You would be correct to point out that women are legally allowed to serve in any of these professions, so what then is causing these grave statistics? The answer, the problem that is suppressing women from success far more than any law ever could, is the misogynistic infrastructure that still holds up our society.

So, with all this in mind, you’re probably asking yourself if you have unknowingly added cement to this infrastructure and how you can stop building it up and instead bring it crashing down (why else would you still be reading by this point?). The solution is self-reflection: do you imply women should change their appearances (i.e. wear makeup, dress a certain way, stand a certain way, walk a certain way, etc.) especially to get the attention of a man? Do you ever make a woman feel ashamed for anything (what she wears, what she does, where she works, how she acts, etc.)? Do you ever imply that women are unequal to men in any way that goes beyond their genetic makeup?

If you answered yes to any of these questions, you are supporting this discriminatory infrastructure. But fret not, you can change how you approach this very easily by simply monitoring yourself. Think before you speak. Ask yourself if what you’re about to say might reinforce social inequality in some way, shape, or form. Furthermore, educate yourself. There are so many opportunities to learn about true gender equality on the Internet, in the library, from your peers, and so on. By taking a genuine effort in learning how to be more open-minded and progressive rather than simply claiming you are, you help bring this society towards a real state of gender equality.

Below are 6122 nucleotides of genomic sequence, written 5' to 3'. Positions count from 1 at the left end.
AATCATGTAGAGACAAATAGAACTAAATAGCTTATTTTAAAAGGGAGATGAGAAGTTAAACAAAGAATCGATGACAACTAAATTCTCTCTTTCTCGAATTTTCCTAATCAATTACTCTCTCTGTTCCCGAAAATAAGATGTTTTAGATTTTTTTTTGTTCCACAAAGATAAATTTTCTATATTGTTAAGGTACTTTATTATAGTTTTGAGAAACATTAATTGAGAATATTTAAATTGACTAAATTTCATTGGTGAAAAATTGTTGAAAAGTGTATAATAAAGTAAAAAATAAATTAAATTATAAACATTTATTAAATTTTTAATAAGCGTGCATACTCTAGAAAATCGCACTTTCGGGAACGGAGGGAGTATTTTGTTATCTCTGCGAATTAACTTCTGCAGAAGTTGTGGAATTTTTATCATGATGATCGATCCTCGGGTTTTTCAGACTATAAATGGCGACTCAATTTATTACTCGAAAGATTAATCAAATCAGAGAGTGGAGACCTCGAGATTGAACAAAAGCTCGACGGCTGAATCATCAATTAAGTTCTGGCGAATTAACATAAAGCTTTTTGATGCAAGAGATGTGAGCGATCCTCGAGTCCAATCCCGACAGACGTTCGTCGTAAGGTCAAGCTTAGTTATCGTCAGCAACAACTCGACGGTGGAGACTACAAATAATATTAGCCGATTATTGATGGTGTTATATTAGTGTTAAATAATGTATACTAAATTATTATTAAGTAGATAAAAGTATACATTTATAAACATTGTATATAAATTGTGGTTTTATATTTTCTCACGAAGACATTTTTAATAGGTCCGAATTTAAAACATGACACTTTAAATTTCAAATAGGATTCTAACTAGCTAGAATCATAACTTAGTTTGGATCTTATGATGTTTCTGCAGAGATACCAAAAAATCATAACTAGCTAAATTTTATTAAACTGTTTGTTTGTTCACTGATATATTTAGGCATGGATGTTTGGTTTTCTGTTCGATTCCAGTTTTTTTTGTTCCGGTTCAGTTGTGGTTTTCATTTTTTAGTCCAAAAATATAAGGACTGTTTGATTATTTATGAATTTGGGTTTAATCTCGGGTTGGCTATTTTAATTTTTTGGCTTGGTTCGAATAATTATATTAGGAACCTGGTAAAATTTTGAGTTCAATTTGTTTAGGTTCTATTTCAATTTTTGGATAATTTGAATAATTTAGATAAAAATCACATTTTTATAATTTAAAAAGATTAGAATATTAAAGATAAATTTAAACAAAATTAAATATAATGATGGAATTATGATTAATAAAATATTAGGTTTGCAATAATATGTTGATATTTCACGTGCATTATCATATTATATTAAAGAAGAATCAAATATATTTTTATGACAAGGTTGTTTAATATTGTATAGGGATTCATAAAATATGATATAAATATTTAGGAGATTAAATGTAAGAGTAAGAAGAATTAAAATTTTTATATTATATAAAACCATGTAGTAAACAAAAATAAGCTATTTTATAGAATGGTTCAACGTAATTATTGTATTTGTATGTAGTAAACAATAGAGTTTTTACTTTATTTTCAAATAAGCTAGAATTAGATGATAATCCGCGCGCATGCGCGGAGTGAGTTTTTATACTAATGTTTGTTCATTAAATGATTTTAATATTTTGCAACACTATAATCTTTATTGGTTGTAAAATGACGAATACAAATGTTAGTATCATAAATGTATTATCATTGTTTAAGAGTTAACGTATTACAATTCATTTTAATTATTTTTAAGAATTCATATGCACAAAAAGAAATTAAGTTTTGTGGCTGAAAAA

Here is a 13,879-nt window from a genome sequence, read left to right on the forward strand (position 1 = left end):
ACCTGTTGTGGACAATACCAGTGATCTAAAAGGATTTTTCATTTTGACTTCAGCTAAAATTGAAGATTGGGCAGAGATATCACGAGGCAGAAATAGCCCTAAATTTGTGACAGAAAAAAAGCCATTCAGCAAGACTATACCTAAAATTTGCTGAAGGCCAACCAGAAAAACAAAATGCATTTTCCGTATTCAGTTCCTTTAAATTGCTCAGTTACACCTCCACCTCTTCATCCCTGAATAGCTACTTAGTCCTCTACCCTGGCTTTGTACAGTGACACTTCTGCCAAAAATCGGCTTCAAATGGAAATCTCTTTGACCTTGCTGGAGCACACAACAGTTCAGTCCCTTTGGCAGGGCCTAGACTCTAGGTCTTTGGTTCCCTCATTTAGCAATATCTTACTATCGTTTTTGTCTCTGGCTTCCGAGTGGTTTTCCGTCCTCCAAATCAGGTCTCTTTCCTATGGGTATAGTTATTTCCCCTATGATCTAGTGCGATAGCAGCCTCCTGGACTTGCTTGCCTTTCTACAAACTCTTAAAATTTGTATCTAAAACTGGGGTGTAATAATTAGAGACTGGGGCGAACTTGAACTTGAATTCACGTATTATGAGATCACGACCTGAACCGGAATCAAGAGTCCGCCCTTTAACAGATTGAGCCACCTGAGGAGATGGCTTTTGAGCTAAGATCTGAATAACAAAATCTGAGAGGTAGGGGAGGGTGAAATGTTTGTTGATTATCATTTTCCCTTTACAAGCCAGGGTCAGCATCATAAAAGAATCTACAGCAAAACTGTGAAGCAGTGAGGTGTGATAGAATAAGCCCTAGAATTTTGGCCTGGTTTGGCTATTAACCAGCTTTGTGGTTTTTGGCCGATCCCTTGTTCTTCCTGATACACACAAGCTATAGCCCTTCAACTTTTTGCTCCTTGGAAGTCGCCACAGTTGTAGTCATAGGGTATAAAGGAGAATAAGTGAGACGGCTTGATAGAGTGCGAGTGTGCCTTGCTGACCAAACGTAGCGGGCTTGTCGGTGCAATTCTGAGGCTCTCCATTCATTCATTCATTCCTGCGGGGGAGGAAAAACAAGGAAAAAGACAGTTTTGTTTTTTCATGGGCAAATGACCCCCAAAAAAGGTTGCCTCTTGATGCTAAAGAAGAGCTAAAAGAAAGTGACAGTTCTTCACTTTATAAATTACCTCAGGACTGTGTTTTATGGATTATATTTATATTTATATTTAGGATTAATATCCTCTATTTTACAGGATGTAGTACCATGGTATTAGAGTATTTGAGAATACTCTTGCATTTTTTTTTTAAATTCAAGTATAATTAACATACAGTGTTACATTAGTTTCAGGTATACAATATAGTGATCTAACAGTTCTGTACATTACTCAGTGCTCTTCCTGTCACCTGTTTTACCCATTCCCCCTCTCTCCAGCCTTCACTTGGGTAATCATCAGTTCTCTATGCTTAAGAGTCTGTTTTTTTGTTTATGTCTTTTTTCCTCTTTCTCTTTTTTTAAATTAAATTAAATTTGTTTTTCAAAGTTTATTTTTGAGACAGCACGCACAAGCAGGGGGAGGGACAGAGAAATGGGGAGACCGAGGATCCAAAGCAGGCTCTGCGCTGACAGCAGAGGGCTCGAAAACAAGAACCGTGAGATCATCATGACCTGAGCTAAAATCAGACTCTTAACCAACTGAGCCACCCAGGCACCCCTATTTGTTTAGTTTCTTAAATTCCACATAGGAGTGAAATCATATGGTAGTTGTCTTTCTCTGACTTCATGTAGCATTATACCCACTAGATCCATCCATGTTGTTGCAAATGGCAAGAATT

[i] CollegeHumor [CollegeHumor]. (2014, August 28). Kinda Racist? Try Diet Racism! [Video file]. Retrieved from https://www.youtube.com/watch?v=xdyin6uipy4

[ii] Jaco, C. (2012, August 19). [Radio broadcast]. St. Louis: FOX2Now.

[iii] Valenti, J. (2014, May 24). Elliot Rodger’s California shooting spree: Further proof that misogyny kills. Retrieved November 1, 2014

[iv] Women in the U.S. House of Representatives 2914. (2014, January 1). Retrieved November 1, 2014.

[v] Domestic Violence Statistics. (n.d.). Retrieved November 1, 2014 from http://www.thehotline.org/resources/statistics/

[vi] Top of FormBottom of Form Labor Force Statistics from the Current Population Survey. (2014, September 5). Retrieved November 1, 2014 from http://www.bls.gov/cps/demographics.htm#women